• Grid: If the page you are inspecting uses CSS Grid, this section allows you to view the grid details.
  • Fonts: In Firefox, the Fonts tab shows the fonts applied to the current element.

Find out more

Find more out about the Inspector in different browsers:

The JavaScript debugger

The JavaScript debugger allows you to watch the value of variables and set breakpoints, places in your code that you want to pause execution and identify the problems that prevent your code from executing properly.

To get to the debugger:

Firefox: Select Web DeveloperDebugger or press Ctrl + Shift + S to open the JavaScript Debugger. If the tools are already displayed, click on the Debugger tab.

Chrome: Open the Developer tools and then select the Sources tab. (Opera works the same way.)

Edge and Internet Explorer 11: Press F12 and then, Ctrl + 3, or if the tools are already displayed, click on the Debugger tab.

Safari: Open the Developer Tools and then select the Debugger tab.

Exploring the debugger

There are three panes in the JavaScript Debugger on Firefox.

File list

The first pane on the left contains the list of files associated with the page you are debugging. Select the file you want to work with from this list. Click on a file to select it and view its contents in the center pane of the Debugger.

Source code

Set breakpoints where you want to pause execution. In the following image, the highlight on the number 18 shows that the line has a breakpoint set.

Watch expressions and breakpoints

The right-hand pane shows a list of the watch expressions you have added and breakpoints you have set.

In the image, the first section, Watch expressions, shows that the listItems variable has been added. You can expand the list to viewe the values in the array.

The next section, Breakpoints, lists the breakpoints set on the page. In example.js, a breakpoint has been set on the statement listItems.push(inputNewItem.value);

The final two sections only appear when the code is running.

The Call stack section shows you what code was executed to get to the current line. You can see that the code is in the function that handles a mouse click, and that the code is currently paused on the breakpoint.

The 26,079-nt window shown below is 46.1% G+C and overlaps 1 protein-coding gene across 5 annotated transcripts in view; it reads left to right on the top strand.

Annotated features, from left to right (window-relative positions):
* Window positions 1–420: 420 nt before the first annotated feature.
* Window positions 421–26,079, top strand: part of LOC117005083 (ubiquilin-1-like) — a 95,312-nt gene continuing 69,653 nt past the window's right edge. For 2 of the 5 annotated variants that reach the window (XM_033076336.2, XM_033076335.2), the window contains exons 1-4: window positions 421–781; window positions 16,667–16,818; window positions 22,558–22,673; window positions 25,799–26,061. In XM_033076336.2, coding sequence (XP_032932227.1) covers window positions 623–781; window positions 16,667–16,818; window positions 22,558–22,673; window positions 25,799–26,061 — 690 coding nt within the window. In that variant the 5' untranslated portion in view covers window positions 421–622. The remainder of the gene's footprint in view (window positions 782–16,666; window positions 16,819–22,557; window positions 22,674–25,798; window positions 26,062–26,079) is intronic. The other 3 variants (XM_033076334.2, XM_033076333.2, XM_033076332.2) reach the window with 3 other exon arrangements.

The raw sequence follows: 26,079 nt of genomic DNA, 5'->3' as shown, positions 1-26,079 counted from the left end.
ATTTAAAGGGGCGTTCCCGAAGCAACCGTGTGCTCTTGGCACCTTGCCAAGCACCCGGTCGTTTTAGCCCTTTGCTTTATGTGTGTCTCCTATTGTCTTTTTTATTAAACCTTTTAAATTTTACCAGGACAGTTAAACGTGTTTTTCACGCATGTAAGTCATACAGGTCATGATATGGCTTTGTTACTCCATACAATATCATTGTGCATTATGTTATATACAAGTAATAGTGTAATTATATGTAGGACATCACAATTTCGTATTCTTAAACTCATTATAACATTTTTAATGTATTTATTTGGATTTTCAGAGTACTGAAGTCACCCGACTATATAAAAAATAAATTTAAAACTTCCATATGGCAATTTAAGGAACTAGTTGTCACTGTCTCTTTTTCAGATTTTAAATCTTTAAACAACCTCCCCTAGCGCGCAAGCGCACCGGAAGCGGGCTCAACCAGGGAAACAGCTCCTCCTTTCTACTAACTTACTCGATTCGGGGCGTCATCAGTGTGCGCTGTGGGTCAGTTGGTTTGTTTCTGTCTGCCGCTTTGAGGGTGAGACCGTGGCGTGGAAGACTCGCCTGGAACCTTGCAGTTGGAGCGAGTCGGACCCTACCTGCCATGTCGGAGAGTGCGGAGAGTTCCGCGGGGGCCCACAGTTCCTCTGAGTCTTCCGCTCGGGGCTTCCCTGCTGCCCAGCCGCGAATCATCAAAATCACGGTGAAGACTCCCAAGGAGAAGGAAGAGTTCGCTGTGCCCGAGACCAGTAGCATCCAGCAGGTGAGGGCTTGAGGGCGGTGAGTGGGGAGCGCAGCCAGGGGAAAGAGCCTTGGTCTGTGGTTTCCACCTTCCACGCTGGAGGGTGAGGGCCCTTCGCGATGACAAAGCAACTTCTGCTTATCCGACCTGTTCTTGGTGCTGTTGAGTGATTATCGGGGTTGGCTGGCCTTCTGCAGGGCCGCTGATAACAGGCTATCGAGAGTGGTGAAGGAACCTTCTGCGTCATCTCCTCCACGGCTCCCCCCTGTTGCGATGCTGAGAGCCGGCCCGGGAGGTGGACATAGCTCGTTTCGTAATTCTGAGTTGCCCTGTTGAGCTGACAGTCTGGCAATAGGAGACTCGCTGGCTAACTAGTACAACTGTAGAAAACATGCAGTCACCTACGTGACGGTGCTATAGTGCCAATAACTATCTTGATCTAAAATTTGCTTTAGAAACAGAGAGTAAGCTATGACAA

The final section, Scopes, shows what values are visible from various points within your code. For example, in the image below, you can see the objects available to the code in the addItemClick function.

Find out more

Find more out about the JavaScript debugger in different browsers:

The JavaScript console

The JavaScript console is an incredibly useful tool for debugging JavaScript that isn't working as expected. It allows you to run lines of JavaScript against the page currently loaded in the browser, and reports the errors encountered as the browser tries to execute your code. To access the console in any browser:

If the developer tools are already open, click or press the Console tab.

If not, Firefox allows you to open the console directly using Ctrl + Shift + K or using the menu command: Menu  ➤ Web Developer ➤ Web Console, or Tools ➤ Web Developer ➤ Web Console. On other browser, open the developer tools and then click the Console tab.

This will give you a window like the following:

To see what happens, try entering the following snippets of code into the console one by one (and then pressing Enter):

  1. alert('hello!');
  2. document.querySelector('html').style.backgroundColor = 'purple';
  3. var myImage = document.createElement('img');
    myImage.setAttribute('src','https://blog.mozilla.org/press/wp-content/themes/OneMozilla/img/mozilla-wordmark.png');
    document.querySelector('h1').appendChild(myImage);

Now try entering the following incorrect versions of the code and see what you get.

  1. alert('hello!);
  2. document.cheeseSelector('html').style.backgroundColor = 'purple';
  3. var myImage = document.createElement('img');
    myBanana.setAttribute('src','https://blog.mozilla.org/press/wp-content/themes/OneMozilla/img/mozilla-wordmark.png');
    document.querySelector('h1').appendChild(myImage);

You'll start to see the kind of errors that the browser returns. Often these errors are fairly cryptic, but it should be pretty simple to figure these problems out!

Find out more

Find more out about the JavaScript console in different browsers:

See also

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Зробили внесок у цю сторінку: irenesmith, vorian, chrisdavidmills, ifilin, SphinxKnight, Jeremie, Andrew_Pfeiffer, chrisdavidmills-github